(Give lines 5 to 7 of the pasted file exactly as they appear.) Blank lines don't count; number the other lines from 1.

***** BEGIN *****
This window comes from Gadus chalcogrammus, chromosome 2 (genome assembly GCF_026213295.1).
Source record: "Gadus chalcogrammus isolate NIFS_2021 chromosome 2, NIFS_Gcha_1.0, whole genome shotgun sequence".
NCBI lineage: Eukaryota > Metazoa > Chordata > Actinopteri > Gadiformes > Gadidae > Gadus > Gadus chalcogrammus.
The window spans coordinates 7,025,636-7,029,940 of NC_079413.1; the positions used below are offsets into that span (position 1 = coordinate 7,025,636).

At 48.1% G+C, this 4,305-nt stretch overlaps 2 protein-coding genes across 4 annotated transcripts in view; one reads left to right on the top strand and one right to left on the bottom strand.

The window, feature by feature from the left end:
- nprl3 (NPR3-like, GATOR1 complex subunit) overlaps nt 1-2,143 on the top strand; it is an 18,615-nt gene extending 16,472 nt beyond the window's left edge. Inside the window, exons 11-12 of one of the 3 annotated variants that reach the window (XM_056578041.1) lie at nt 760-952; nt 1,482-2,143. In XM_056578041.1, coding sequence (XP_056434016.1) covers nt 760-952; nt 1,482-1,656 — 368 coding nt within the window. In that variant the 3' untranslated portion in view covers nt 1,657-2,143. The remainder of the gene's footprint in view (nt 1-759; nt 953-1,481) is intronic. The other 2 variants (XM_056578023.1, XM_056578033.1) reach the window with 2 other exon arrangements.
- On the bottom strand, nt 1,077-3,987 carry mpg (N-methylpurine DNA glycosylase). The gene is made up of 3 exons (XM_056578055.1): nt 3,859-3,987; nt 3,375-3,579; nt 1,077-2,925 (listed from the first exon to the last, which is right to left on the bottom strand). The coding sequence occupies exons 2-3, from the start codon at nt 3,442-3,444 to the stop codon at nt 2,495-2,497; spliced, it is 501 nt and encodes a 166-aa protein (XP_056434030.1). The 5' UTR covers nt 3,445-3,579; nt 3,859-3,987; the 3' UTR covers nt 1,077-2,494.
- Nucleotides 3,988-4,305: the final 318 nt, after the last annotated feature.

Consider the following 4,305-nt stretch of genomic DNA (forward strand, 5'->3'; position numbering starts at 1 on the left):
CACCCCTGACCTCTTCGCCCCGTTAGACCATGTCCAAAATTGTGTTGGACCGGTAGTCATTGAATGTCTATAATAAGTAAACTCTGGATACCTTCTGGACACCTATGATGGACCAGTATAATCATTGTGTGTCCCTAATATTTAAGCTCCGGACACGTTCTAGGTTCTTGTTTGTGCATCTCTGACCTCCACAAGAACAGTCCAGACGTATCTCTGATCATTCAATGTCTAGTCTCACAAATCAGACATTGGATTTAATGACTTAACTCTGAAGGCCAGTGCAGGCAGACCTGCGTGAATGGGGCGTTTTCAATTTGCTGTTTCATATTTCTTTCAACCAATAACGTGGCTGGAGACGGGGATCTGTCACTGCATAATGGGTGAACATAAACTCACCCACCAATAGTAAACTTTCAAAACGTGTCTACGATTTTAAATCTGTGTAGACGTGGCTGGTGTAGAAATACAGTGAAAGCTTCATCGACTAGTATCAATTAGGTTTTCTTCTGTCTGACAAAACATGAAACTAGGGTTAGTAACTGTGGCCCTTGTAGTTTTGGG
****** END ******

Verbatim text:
At 48.1% G+C, this 4,305-nt stretch overlaps 2 protein-coding genes across 4 annotated transcripts in view; one reads left to right on the top strand and one right to left on the bottom strand.

The window, feature by feature from the left end:
- nprl3 (NPR3-like, GATOR1 complex subunit) overlaps nt 1-2,143 on the top strand; it is an 18,615-nt gene extending 16,472 nt beyond the window's left edge. Inside the window, exons 11-12 of one of the 3 annotated variants that reach the window (XM_056578041.1) lie at nt 760-952; nt 1,482-2,143. In XM_056578041.1, coding sequence (XP_056434016.1) covers nt 760-952; nt 1,482-1,656 — 368 coding nt within the window. In that variant the 3' untranslated portion in view covers nt 1,657-2,143. The remainder of the gene's footprint in view (nt 1-759; nt 953-1,481) is intronic. The other 2 variants (XM_056578023.1, XM_056578033.1) reach the window with 2 other exon arrangements.